Saturday, May 12, 2018

Birth story

There's a common practice in the birthing world I'm in to write down and share your birth story, no matter what happened. In fact, it's often healing for others to read if your birth story didn't go as planned.

It's about speaking the truth of it for yourself, to a witnessing and loving group.
It's about hearing out loud if there was something that didn't feel right or empowering.
It's about being present to a deep process that may have (usually does) impact on your life and your child's life ever after.
For each birthing person, it's about what it needs to be about to story the process of birth.

I tell my birth story as often as I can. I have not written it down. But the telling of it, hearing my words and weaving the tale, gives it eternal life. If I wrote it down, then the story might stay stuck in the past...but as my child grows, it's important that I keep reaching back and looking at how his beginning (including his life in utero) unfolds into the present.

I had a dream while pregnant that K came out using big, long, complicated words, like a PhD at a Mensa meeting. I woke up laughing because it was just like me to have a dream like that.
While K didn't come out talking, he *did* quickly learn to talk and then mastered complex sentences well before the average milestone. That dream was prophetic in a way. The dream isn't part of the birth story, but it's part of K's beginnings. It highlights that our communication was non-verbal from the beginning.

And what I share about the actual birth is that it wasn't an event, it was just another part of our conversation together. We've been communicating for a long time, well before K's arrival into the world. And the storying of his life is co-created.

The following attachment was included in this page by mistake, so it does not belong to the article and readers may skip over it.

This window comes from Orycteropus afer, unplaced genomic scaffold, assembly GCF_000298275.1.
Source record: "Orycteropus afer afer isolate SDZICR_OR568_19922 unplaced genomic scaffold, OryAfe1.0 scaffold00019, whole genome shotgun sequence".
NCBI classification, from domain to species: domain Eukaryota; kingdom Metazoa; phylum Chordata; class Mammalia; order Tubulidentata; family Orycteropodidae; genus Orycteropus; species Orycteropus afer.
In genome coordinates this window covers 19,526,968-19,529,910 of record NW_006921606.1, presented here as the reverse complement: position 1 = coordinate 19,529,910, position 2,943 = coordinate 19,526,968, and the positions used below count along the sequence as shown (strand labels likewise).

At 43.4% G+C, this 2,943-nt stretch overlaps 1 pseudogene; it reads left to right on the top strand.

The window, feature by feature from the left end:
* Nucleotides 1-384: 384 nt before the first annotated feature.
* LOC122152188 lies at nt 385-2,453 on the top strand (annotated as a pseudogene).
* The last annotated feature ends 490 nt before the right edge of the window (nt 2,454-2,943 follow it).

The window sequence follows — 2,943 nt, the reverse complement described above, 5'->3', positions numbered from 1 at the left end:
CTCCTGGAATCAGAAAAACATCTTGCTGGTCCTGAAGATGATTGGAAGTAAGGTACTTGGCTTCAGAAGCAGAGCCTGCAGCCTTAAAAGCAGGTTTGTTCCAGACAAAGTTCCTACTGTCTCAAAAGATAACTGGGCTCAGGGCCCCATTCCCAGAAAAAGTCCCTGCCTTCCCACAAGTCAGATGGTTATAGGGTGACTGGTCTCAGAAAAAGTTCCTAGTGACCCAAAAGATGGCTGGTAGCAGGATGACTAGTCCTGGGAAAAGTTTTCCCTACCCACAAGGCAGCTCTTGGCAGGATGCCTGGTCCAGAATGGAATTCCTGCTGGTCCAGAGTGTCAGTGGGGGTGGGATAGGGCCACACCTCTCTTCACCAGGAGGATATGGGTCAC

It's common to say that a type of birth produces a type of person...but what if a type of person creates a type of birth? What if K needed a c-section for *his* story? What if part of my story was letting go of *my* idea of what birth *should* be and allowing what actually is to have a place in the world?
Instead of saying I failed (by not birthing at home, as was my original intent), I could hold space for mystery and reality and start my child's life in acceptance, rather than with an underlying failure or defeat. I wasn't defeated. I didn't fail. I listened. And that listening transformed me in the moment. It allowed me to push myself AND it allowed me to make peace with not my way. And that is a foundation that I want for my son.
I want to create the possibility that I can be in acceptance of not my way.

When he comes to me with something that isn't my way of doing things (as he has many times already!), I can go back to that moment (actually, the pregnancy wasn't my way, either!) and remind myself that not my way didn't kill me. It came close, but it didn't actually. And him doing his thing won't kill me (or him) either.

Stories are powerful and eternal. In them we define ourselves. We create ourselves. We connect to others, we connect to the Divine. It helps us continue to come alive.

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